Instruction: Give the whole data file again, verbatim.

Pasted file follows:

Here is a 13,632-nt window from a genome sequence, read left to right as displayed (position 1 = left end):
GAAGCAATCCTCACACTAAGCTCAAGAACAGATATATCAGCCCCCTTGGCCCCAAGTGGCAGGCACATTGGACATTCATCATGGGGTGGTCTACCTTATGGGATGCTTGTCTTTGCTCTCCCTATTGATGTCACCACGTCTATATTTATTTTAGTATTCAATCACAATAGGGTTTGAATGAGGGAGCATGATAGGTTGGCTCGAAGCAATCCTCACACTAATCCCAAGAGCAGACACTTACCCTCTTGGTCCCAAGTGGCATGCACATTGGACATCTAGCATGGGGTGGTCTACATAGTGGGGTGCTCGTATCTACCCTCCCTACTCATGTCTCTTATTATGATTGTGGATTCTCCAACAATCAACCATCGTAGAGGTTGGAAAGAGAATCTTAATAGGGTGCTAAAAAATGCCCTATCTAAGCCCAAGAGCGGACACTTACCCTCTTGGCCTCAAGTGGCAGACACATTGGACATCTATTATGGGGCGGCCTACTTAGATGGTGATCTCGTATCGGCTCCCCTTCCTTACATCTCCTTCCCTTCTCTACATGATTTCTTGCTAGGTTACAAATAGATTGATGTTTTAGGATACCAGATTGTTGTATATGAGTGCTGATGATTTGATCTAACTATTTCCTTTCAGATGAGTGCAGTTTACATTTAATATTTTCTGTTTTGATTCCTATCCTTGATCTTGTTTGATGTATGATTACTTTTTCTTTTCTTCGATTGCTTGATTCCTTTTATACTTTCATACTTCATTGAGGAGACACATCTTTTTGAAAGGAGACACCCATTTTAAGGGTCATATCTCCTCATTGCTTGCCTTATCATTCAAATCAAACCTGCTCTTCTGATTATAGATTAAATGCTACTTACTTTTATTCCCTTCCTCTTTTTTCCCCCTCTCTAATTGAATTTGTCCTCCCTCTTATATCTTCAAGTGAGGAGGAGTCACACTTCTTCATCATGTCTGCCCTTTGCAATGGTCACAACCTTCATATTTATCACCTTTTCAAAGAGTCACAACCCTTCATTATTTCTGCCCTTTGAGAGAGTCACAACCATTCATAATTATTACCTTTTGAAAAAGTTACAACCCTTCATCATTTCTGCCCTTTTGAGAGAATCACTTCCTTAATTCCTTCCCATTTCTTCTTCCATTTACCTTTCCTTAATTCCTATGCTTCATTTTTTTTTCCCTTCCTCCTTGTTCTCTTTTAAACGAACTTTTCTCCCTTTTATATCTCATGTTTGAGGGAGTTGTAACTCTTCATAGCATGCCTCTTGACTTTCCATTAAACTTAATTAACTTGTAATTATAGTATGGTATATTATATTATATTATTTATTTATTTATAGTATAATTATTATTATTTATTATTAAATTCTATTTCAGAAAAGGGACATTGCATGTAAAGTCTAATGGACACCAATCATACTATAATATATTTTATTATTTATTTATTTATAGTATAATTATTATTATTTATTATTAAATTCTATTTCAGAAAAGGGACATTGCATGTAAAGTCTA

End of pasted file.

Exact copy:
Here is a 13,632-nt window from a genome sequence, read left to right as displayed (position 1 = left end):
GAAGCAATCCTCACACTAAGCTCAAGAACAGATATATCAGCCCCCTTGGCCCCAAGTGGCAGGCACATTGGACATTCATCATGGGGTGGTCTACCTTATGGGATGCTTGTCTTTGCTCTCCCTATTGATGTCACCACGTCTATATTTATTTTAGTATTCAATCACAATAGGGTTTGAATGAGGGAGCATGATAGGTTGGCTCGAAGCAATCCTCACACTAATCCCAAGAGCAGACACTTACCCTCTTGGTCCCAAGTGGCATGCACATTGGACATCTAGCATGGGGTGGTCTACATAGTGGGGTGCTCGTATCTACCCTCCCTACTCATGTCTCTTATTATGATTGTGGATTCTCCAACAATCAACCATCGTAGAGGTTGGAAAGAGAATCTTAATAGGGTGCTAAAAAATGCCCTATCTAAGCCCAAGAGCGGACACTTACCCTCTTGGCCTCAAGTGGCAGACACATTGGACATCTATTATGGGGCGGCCTACTTAGATGGTGATCTCGTATCGGCTCCCCTTCCTTACATCTCCTTCCCTTCTCTACATGATTTCTTGCTAGGTTACAAATAGATTGATGTTTTAGGATACCAGATTGTTGTATATGAGTGCTGATGATTTGATCTAACTATTTCCTTTCAGATGAGTGCAGTTTACATTTAATATTTTCTGTTTTGATTCCTATCCTTGATCTTGTTTGATGTATGATTACTTTTTCTTTTCTTCGATTGCTTGATTCCTTTTATACTTTCATACTTCATTGAGGAGACACATCTTTTTGAAAGGAGACACCCATTTTAAGGGTCATATCTCCTCATTGCTTGCCTTATCATTCAAATCAAACCTGCTCTTCTGATTATAGATTAAATGCTACTTACTTTTATTCCCTTCCTCTTTTTTCCCCCTCTCTAATTGAATTTGTCCTCCCTCTTATATCTTCAAGTGAGGAGGAGTCACACTTCTTCATCATGTCTGCCCTTTGCAATGGTCACAACCTTCATATTTATCACCTTTTCAAAGAGTCACAACCCTTCATTATTTCTGCCCTTTGAGAGAGTCACAACCATTCATAATTATTACCTTTTGAAAAAGTTACAACCCTTCATCATTTCTGCCCTTTTGAGAGAATCACTTCCTTAATTCCTTCCCATTTCTTCTTCCATTTACCTTTCCTTAATTCCTATGCTTCATTTTTTTTTCCCTTCCTCCTTGTTCTCTTTTAAACGAACTTTTCTCCCTTTTATATCTCATGTTTGAGGGAGTTGTAACTCTTCATAGCATGCCTCTTGACTTTCCATTAAACTTAATTAACTTGTAATTATAGTATGGTATATTATATTATATTATTTATTTATTTATAGTATAATTATTATTATTTATTATTAAATTCTATTTCAGAAAAGGGACATTGCATGTAAAGTCTAATGGACACCAATCATACTATAATATATTTTATTATTTATTTATTTATAGTATAATTATTATTATTTATTATTAAATTCTATTTCAGAAAAGGGACATTGCATGTAAAGTCTA